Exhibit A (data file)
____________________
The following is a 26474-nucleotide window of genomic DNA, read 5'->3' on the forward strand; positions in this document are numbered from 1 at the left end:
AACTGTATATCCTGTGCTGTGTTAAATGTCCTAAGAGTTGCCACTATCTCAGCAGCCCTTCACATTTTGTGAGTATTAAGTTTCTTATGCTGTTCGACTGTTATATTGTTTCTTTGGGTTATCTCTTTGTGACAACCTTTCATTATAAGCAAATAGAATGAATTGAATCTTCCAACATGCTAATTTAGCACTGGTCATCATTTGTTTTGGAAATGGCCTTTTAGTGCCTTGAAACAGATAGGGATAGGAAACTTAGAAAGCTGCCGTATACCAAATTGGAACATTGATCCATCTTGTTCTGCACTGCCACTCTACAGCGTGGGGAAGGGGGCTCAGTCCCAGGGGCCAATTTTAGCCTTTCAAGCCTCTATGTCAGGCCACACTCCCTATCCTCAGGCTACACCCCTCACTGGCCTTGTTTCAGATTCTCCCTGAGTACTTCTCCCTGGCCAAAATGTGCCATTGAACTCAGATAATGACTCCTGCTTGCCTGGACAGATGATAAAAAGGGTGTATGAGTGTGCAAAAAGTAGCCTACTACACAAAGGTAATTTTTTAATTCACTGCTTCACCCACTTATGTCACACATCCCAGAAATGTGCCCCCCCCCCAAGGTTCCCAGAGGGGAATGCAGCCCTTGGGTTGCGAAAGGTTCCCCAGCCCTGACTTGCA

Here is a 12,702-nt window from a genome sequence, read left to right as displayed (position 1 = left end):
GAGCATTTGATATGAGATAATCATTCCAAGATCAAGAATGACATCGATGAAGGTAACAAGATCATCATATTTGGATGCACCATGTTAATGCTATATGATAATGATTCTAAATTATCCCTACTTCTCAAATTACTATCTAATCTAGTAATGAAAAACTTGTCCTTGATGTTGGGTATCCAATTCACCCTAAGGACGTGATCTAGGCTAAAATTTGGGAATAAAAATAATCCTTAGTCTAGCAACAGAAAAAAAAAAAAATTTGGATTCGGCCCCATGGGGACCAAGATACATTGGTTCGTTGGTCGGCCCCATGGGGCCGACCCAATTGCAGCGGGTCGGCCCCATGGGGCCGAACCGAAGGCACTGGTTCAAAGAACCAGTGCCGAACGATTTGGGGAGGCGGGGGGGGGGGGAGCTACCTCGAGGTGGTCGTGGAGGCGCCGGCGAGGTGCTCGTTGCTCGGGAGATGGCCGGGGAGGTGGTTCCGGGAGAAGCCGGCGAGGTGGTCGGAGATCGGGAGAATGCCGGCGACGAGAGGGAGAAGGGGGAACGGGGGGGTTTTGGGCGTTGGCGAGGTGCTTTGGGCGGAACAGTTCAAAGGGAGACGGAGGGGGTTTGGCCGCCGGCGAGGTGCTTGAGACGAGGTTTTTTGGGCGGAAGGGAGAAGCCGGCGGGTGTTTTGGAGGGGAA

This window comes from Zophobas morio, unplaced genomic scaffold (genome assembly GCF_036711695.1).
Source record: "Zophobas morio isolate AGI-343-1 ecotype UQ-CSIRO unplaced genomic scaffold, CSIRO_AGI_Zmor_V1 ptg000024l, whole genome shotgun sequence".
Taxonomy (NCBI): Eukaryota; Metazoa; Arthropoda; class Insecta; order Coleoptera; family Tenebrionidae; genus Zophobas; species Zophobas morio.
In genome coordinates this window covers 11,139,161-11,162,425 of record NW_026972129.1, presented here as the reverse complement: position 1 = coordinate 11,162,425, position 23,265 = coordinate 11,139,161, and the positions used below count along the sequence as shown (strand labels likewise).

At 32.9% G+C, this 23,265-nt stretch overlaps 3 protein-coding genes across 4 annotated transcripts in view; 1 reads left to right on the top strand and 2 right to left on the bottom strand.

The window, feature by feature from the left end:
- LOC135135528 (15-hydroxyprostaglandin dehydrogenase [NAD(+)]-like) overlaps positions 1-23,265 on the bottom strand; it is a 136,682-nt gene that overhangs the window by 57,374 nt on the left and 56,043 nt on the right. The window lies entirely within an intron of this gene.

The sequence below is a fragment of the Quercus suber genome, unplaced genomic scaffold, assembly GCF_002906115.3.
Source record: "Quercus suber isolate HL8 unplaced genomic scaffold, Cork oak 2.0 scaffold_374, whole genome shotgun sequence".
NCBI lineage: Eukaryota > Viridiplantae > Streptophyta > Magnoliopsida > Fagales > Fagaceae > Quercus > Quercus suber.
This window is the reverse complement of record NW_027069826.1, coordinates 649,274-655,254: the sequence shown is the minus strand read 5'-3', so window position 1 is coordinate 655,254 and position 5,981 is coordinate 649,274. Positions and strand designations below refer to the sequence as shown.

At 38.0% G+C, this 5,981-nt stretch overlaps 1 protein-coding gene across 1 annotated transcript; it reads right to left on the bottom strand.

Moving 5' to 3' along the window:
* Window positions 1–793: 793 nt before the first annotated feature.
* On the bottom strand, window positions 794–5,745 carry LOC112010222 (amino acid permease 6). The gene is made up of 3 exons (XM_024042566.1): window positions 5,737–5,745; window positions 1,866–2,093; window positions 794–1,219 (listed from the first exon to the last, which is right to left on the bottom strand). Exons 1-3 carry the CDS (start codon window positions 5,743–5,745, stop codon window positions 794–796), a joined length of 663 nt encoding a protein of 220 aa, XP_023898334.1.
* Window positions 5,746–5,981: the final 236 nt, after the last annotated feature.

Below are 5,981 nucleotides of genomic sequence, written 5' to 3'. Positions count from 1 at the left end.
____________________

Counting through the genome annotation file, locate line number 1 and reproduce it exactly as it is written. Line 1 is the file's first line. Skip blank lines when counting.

The following is a 26474-nucleotide window of genomic DNA, read 5'->3' on the forward strand; positions in this document are numbered from 1 at the left end: